But look, sure, you can have a successfully interesting and/or frightening supernatural horror film wherein you say a place is haunted and then you just plop some characters any-ol'-where and throw in some ghosts or whatever. (I don't want to brag, but I'm obviously pretty good at pitching stories.) But this is not the case with, say, The Shining or The Haunting, where the Overlook Hotel and Hill House are essential characters in the stories. Would the Torrance family have been as terrorized had they spent the winter at your local Motel 6? Yes, obviously, but for very different reasons: the rotting lady in the bathtub would have been high on krokodil, etc. It's just not the same!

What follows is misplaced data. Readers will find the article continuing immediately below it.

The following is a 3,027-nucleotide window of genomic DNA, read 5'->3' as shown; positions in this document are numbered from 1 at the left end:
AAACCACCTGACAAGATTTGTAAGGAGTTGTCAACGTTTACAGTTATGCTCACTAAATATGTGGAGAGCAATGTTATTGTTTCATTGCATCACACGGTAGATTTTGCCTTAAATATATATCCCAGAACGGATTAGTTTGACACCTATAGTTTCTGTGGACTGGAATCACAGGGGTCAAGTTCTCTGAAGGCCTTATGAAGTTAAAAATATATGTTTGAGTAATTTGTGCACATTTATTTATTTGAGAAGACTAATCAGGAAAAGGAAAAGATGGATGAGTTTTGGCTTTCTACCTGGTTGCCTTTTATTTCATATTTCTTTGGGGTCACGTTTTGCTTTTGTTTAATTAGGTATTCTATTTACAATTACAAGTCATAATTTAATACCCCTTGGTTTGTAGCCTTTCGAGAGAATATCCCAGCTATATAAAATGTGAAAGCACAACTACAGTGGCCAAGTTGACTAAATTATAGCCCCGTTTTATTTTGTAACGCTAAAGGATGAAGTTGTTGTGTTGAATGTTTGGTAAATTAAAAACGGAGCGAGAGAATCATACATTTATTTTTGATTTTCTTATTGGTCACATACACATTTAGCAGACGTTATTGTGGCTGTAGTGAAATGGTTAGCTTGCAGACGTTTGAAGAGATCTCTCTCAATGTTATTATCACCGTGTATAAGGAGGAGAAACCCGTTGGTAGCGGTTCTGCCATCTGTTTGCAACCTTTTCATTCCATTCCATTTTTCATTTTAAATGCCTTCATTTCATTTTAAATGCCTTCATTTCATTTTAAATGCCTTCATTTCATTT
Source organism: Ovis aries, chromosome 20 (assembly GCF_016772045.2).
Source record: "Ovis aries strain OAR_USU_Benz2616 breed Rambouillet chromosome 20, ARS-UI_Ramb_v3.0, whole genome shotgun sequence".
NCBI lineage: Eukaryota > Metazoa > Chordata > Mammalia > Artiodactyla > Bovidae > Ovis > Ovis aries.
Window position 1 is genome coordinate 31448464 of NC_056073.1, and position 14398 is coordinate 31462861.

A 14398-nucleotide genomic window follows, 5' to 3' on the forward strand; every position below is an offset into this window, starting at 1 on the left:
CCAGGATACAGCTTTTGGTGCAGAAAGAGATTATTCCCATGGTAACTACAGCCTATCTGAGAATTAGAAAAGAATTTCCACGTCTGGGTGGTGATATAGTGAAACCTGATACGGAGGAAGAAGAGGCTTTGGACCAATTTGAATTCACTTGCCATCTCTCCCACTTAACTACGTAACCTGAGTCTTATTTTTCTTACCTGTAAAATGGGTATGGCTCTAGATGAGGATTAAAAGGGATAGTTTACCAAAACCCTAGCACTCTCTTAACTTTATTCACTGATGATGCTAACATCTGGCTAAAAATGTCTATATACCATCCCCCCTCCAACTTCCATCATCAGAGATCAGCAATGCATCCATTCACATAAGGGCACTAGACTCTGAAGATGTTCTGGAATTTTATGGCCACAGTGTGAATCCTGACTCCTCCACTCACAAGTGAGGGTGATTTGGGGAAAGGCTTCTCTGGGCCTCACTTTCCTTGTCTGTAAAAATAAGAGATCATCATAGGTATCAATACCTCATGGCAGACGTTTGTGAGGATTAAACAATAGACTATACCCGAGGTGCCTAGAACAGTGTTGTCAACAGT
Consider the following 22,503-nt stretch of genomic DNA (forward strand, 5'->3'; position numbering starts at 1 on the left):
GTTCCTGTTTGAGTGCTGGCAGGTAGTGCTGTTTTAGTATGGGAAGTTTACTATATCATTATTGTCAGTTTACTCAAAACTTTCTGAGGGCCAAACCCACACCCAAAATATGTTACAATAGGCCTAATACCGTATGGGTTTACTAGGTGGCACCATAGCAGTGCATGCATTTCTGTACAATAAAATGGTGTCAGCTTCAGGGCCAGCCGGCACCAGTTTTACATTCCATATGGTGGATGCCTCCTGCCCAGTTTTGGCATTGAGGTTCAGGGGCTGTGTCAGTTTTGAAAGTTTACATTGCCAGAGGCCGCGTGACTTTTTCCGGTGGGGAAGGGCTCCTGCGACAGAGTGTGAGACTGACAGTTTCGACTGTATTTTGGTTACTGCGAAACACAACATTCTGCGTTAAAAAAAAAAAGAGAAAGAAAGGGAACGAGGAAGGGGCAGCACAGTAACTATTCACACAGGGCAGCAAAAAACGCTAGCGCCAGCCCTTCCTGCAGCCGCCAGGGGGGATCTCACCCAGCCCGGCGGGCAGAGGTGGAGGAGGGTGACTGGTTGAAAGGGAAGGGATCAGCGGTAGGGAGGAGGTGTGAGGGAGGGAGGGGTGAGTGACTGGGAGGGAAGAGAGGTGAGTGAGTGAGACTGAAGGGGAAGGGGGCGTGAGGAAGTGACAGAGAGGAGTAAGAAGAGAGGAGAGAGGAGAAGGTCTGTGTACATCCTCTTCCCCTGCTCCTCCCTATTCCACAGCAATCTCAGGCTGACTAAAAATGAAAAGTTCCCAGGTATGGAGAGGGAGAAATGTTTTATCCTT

The Changeling (1980) features a grand old haunted house that's rather reminiscent of Hill House. Why, it even comes with a warning, given by a Mrs. Dudley-esque dour, stern-faced matron.
That house is not fit to live in. No one's been able to live in it. It doesn't want people.But no one ever listens to dour, stern-faced matrons–even though they always know what's up–and so John Russell stays in the sprawling manse. The exterior looms menacingly while inside there are seemingly endless hallways and staircases. Rooms are boarded up and hidden away, and the house is full of secrets. The visual cues in The Changeling are so abundant and the setting is so well-established that the tale is all but told without the need for dialogue.